I continued to forestall the inevitable this evening by further delaying playing some of the most bizarre Sega CD games in existence. Instead, I finally collected a full set of quality screenshots for Vegas Fever Winner Takes All. You start this game with $1000 and I was consistently, cluelessly losing money at each game I played for screenshot purposes. Wouldn’t you know– on the last game I played, Texas Hold ’em Poker, I actually won a sizable pot and ended up with over $1000, even though I really had no idea what I was doing.
I’m so strategically-impaired that stubbornly calling bets and refusing to fold is probably the best strategy I could hope to employ in an actual Poker game. Through it all, though, I must say that if I were partial to gambling-type games, this would be my casino simulation game of choice. Beautiful, authentic, diverse, and it claims to be highly accurate to boot.
Otherwise, I spent the evening playing through a bunch of old NES games. The reason for this is that, vast as it is, MobyGames is still missing over 150 NES games (American NES games; that I know of). I’m hoping to fill some gaps. Among the NES games were 2 racing games, one good and one not so good. The good one is a title of which I have fond memories playing and winning back when my interest in the system was waning: Eliminator Boat Duel.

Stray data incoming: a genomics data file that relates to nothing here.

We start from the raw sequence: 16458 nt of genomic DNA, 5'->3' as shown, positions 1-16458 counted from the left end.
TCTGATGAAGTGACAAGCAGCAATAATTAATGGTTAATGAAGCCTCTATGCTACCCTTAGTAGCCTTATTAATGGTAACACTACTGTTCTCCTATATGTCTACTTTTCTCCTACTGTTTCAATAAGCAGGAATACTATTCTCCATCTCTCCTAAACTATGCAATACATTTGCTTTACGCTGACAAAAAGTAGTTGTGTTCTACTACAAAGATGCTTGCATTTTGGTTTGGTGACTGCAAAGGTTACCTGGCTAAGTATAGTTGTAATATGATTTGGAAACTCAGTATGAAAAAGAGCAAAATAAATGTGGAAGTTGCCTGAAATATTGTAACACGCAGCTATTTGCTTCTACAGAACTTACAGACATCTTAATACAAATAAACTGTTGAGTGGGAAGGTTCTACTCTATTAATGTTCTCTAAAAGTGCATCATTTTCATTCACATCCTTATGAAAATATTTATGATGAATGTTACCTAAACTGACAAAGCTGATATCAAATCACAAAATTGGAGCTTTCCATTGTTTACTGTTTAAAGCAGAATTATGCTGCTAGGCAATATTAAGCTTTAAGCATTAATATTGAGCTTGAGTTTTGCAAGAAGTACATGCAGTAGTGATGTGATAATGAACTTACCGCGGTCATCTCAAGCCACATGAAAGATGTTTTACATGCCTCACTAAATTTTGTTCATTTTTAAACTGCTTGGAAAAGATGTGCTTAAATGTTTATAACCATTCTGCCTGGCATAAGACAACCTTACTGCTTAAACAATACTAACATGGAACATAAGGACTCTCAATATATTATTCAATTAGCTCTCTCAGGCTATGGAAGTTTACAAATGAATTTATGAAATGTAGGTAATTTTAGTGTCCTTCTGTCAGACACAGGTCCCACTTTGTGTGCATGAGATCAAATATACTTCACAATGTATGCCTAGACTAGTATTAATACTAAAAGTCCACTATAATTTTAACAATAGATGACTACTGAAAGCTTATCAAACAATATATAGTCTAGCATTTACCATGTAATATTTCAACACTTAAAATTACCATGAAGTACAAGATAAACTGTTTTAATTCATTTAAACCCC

This is a fierce one on one boat racing game where you claw your way up through the ranks of pro boat racers, winning prize money, upgrading your boat and generally earning respect among the boat racing community. Your first opponent is a curiously aggressive hippie. I seem to recall that the final opponent in the game is a high-class lady who comes on to you after you defeat her in nitro-fueled boating fury. Another curious feature of the game is that sometimes the races will finish too close to call, visually. That’s when the eye candy on the sidelines requests a slo-mo replay:
Consistently tanned, they are. I’m sure that’s attributable to their disciplined bikini team tanning regimen and not due to any NES palette limitations.
The not so good (but not entirely bad) racing game was Galaxy 5000.
Race against 3 computer-controlled spaceships. There are 2 control schemes to choose from, both of which require some adaptation. The first is to press the gamepad in the direction you want to go and the craft rotates to point in that direction and thrust. The second control scheme uses left and right to rotate and up to thrust. I had trouble getting used to either and couldn’t get past the first Mercury race. That meant that the race course disintegrated out from under me and I fell — in space — apparently into some water.
Another interesting facet of the game is high-pitched, comical, digital voices exclaiming “Hey!” and “Watch it!” when you bump into other cars.